Note: These are my personal experiences with Coq and should not be in any way considered authoritative — I’m not responsible if you try out what I did and Coq eats your laundry.
I decided to have some fun with Coq (yes, yes; it does sound like what you think it does).
What is Coq?
Coq is a proof assistant — it assists with constructing formal proofs, as well as checking proofs for validity. It’s not just for mathematicians, though: The CompCert C compiler is an example of how using Coq can assist with writing formally correct software. However, it’s kind of tedious if you aren’t a mathematician, and I’m not nearly capable enough to write anything that interesting.
We can use Coq’s interactive mode,
coqtop. It gives us a prompt:
Naturally, we want to prove something. We can use the
Goal 1 + 1 = 2.
We then get something that looks like this:
1 subgoal ============================ 1 + 1 = 2
Let’s prove this!
How anticlimactic. We’ve just used Coq’s built-in definition of natural numbers to prove this. Coq
should tell us No more subgoals, which means that we’ve completely proved our theorem. We can
Abort (discard) our proof, so let’s just
A Vaguely More Exciting Proof
Why don’t we prove something slightly less trivial than \(1 + 1 = 2\)? What about some simple logic:
Or, in English, if A is equivalent to B, this implies that A implies B.
Let’s get proving!
Goal forall A B : Prop, (A <-> B) -> A -> B.
1 subgoal ============================ forall A B : Prop, (A <-> B) -> A -> B
We use the
forall quantifier to say that for all values of A and B, the following proposition is
We can start off by applying a tactic known as
intro — we can use it on any goal that is an
implication, and it works by introducing hypotheses that are the left-hand side of an implication,
intro A. intro B. intro H. intro HA.
1 subgoal A : Prop B : Prop H : A <-> B HA : A ============================ B
We’ve removed the for-all quantification from \(A\) and \(B\) and we’ve also derived two
Ha! As \(A\) is equivalent to \(B\), our goal of \(B\) is exactly our hypothesis,
get there, we can apply our hypothesis
H to the goal:
1 subgoal A : Prop B : Prop H : A <-> B HA : A ============================ A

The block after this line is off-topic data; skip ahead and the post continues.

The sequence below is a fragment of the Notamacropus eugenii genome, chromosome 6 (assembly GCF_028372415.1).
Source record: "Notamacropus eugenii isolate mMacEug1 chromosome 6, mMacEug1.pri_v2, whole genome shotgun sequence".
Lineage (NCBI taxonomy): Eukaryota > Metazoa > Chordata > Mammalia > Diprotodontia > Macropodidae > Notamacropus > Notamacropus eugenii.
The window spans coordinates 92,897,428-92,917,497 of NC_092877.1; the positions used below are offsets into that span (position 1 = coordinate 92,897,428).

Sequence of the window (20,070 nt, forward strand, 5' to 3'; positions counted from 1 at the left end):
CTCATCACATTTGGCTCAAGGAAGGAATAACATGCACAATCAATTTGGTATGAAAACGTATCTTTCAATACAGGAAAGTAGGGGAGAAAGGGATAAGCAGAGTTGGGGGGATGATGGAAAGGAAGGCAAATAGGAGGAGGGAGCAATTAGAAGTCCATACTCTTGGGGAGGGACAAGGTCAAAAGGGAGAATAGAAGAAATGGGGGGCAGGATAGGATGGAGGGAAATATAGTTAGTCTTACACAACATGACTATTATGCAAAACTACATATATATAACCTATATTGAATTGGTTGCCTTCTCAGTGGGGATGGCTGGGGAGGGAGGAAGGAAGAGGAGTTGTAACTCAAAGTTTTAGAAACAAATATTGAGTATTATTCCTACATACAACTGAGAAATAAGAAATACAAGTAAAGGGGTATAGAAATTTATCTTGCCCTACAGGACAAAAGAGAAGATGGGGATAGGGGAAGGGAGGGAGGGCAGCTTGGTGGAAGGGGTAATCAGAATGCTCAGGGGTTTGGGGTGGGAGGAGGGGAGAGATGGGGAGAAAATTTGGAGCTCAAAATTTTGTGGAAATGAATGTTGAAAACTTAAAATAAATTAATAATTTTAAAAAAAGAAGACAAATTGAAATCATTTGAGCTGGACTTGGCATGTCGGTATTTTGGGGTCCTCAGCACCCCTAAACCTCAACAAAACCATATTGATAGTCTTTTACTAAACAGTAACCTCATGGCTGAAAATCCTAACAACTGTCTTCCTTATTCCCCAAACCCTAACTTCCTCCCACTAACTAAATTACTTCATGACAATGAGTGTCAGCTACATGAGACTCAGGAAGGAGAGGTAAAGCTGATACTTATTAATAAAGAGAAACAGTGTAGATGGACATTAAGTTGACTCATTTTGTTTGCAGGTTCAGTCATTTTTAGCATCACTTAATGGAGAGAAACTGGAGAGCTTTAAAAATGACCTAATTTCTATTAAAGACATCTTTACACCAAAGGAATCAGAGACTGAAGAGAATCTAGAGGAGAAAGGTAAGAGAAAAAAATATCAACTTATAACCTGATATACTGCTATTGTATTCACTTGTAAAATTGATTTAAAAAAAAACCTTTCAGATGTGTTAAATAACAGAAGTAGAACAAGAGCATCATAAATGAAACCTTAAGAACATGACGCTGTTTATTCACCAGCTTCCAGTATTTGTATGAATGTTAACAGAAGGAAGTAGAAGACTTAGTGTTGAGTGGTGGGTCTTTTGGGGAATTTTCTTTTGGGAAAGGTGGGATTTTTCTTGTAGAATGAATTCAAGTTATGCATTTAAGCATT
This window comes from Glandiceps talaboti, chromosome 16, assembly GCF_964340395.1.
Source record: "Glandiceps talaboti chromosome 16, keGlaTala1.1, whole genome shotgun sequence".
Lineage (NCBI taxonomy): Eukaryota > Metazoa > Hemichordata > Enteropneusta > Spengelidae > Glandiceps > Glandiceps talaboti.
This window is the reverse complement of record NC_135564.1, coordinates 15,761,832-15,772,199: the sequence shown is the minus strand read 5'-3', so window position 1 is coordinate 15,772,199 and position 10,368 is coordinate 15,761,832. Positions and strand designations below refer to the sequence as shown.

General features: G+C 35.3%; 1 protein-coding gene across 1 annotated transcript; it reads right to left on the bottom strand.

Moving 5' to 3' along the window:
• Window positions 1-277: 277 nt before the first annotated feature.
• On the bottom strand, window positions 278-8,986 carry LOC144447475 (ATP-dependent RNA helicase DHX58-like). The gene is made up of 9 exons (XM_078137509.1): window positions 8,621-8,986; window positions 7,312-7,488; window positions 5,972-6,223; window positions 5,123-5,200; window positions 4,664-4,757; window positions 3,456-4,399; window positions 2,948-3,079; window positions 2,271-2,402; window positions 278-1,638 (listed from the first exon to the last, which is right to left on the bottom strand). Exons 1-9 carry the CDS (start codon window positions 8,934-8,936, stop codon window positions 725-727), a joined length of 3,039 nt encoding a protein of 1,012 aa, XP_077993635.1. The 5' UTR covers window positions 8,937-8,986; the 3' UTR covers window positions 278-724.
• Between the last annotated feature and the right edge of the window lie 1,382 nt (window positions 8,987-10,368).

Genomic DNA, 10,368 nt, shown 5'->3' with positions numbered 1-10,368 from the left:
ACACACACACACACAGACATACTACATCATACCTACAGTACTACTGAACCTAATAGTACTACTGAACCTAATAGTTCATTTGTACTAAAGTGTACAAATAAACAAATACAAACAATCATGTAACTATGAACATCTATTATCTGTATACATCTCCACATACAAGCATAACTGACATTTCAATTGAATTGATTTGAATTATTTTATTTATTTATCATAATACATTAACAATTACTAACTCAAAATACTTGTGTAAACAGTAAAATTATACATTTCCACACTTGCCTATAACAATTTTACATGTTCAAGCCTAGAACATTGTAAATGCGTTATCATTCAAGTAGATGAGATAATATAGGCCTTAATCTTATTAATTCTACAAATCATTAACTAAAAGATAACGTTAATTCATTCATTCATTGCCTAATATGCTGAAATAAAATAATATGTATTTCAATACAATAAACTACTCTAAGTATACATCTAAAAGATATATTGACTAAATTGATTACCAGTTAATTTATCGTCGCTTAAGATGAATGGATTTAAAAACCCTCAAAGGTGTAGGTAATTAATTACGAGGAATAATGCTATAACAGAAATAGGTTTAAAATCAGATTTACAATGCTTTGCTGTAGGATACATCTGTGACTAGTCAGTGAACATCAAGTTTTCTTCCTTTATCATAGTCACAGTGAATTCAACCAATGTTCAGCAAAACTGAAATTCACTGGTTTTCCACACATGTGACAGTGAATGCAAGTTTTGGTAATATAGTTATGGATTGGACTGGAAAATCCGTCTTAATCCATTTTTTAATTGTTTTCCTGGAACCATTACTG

Then tell Coq to match \(A\) with
We did it! We proved that \((A \leftrightarrow B) \rightarrow A \rightarrow B\) is, in fact,
true! If you want to, you can save your proof with
Slightly Less Trivial
Why don’t we prove something like an even number plus two is even? We’re going to need
Coq.Arith.Even here. Let’s formulate our goal:
Require Import Coq.Arith.Even. Goal forall x : nat, even x -> even (S (S x)).
1 subgoal ============================ forall x : nat, even x -> even (S (S x))
Or, the successor of the successor of an even number is even. In math:
Again, we want to use the
intro tactic or the sneaky shortcut,
1 subgoal x : nat H : even x ============================ even (S (S x))
intros automatically derives all hypotheses possible. Let’s push on! Looking at
even are defined with inductive cases. We can use this induction to work backwards — we
can tell Coq that
even (S (S x)) is just
odd (S x), with the
2 subgoals x : nat H : even x ============================ forall n : nat, odd n -> even (S n) subgoal 2 is: odd (S x)
Again, we want to derive some hypotheses:
2 subgoals x : nat H : even x n : nat H0 : odd n ============================ even (S n) subgoal 2 is: odd (S x)
Now we can tell Coq that
even (S n) is implied by
odd n, this time with the
since it’s not inductive:
2 subgoals x : nat H : even x n : nat H0 : odd n ============================ odd n subgoal 2 is: odd (S x)
odd n is one of our hypotheses, so we use
1 subgoal x : nat H : even x ============================ odd (S x)
odd (S x) is implied by
even n, so we just apply
1 subgoal x : nat H : even x ============================ even x
And again, we use
Hooray, we proved something else!
If, for some reason, you’re masochistic and enjoy Coq (teehee), check out the Coq tutorial for more horrible adventures in theorem proving!
Also, you can have Coq prove the two theorems above as best as it can with
auto with *, so the
whole going through it and proving everything manually is mostly redundant for such simple